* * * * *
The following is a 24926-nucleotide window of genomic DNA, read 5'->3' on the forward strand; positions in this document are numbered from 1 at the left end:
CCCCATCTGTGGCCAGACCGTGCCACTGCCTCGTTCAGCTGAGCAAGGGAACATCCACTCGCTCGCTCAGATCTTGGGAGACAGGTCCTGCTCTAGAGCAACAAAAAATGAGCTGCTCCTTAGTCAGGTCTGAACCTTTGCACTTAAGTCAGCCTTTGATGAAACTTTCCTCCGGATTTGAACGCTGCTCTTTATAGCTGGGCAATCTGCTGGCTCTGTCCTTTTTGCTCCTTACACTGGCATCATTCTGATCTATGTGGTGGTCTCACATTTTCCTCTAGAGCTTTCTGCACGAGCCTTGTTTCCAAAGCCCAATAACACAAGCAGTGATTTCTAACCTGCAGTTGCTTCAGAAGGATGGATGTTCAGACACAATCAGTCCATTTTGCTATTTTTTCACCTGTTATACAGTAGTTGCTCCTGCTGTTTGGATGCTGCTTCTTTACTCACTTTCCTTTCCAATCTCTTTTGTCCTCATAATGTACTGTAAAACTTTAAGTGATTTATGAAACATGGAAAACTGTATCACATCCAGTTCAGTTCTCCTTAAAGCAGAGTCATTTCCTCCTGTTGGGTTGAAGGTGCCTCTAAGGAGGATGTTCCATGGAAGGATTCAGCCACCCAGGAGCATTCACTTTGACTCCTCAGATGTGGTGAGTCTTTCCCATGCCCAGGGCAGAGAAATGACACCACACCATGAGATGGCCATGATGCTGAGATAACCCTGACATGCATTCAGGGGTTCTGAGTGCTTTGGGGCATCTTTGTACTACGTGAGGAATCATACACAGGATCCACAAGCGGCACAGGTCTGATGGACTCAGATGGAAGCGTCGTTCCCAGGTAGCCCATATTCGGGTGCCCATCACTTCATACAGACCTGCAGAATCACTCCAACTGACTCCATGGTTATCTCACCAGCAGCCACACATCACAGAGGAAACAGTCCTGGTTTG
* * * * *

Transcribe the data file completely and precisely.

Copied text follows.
The following is a 24926-nucleotide window of genomic DNA, read 5'->3' on the forward strand; positions in this document are numbered from 1 at the left end:
CCCCATCTGTGGCCAGACCGTGCCACTGCCTCGTTCAGCTGAGCAAGGGAACATCCACTCGCTCGCTCAGATCTTGGGAGACAGGTCCTGCTCTAGAGCAACAAAAAATGAGCTGCTCCTTAGTCAGGTCTGAACCTTTGCACTTAAGTCAGCCTTTGATGAAACTTTCCTCCGGATTTGAACGCTGCTCTTTATAGCTGGGCAATCTGCTGGCTCTGTCCTTTTTGCTCCTTACACTGGCATCATTCTGATCTATGTGGTGGTCTCACATTTTCCTCTAGAGCTTTCTGCACGAGCCTTGTTTCCAAAGCCCAATAACACAAGCAGTGATTTCTAACCTGCAGTTGCTTCAGAAGGATGGATGTTCAGACACAATCAGTCCATTTTGCTATTTTTTCACCTGTTATACAGTAGTTGCTCCTGCTGTTTGGATGCTGCTTCTTTACTCACTTTCCTTTCCAATCTCTTTTGTCCTCATAATGTACTGTAAAACTTTAAGTGATTTATGAAACATGGAAAACTGTATCACATCCAGTTCAGTTCTCCTTAAAGCAGAGTCATTTCCTCCTGTTGGGTTGAAGGTGCCTCTAAGGAGGATGTTCCATGGAAGGATTCAGCCACCCAGGAGCATTCACTTTGACTCCTCAGATGTGGTGAGTCTTTCCCATGCCCAGGGCAGAGAAATGACACCACACCATGAGATGGCCATGATGCTGAGATAACCCTGACATGCATTCAGGGGTTCTGAGTGCTTTGGGGCATCTTTGTACTACGTGAGGAATCATACACAGGATCCACAAGCGGCACAGGTCTGATGGACTCAGATGGAAGCGTCGTTCCCAGGTAGCCCATATTCGGGTGCCCATCACTTCATACAGACCTGCAGAATCACTCCAACTGACTCCATGGTTATCTCACCAGCAGCCACACATCACAGAGGAAACAGTCCTGGTTTG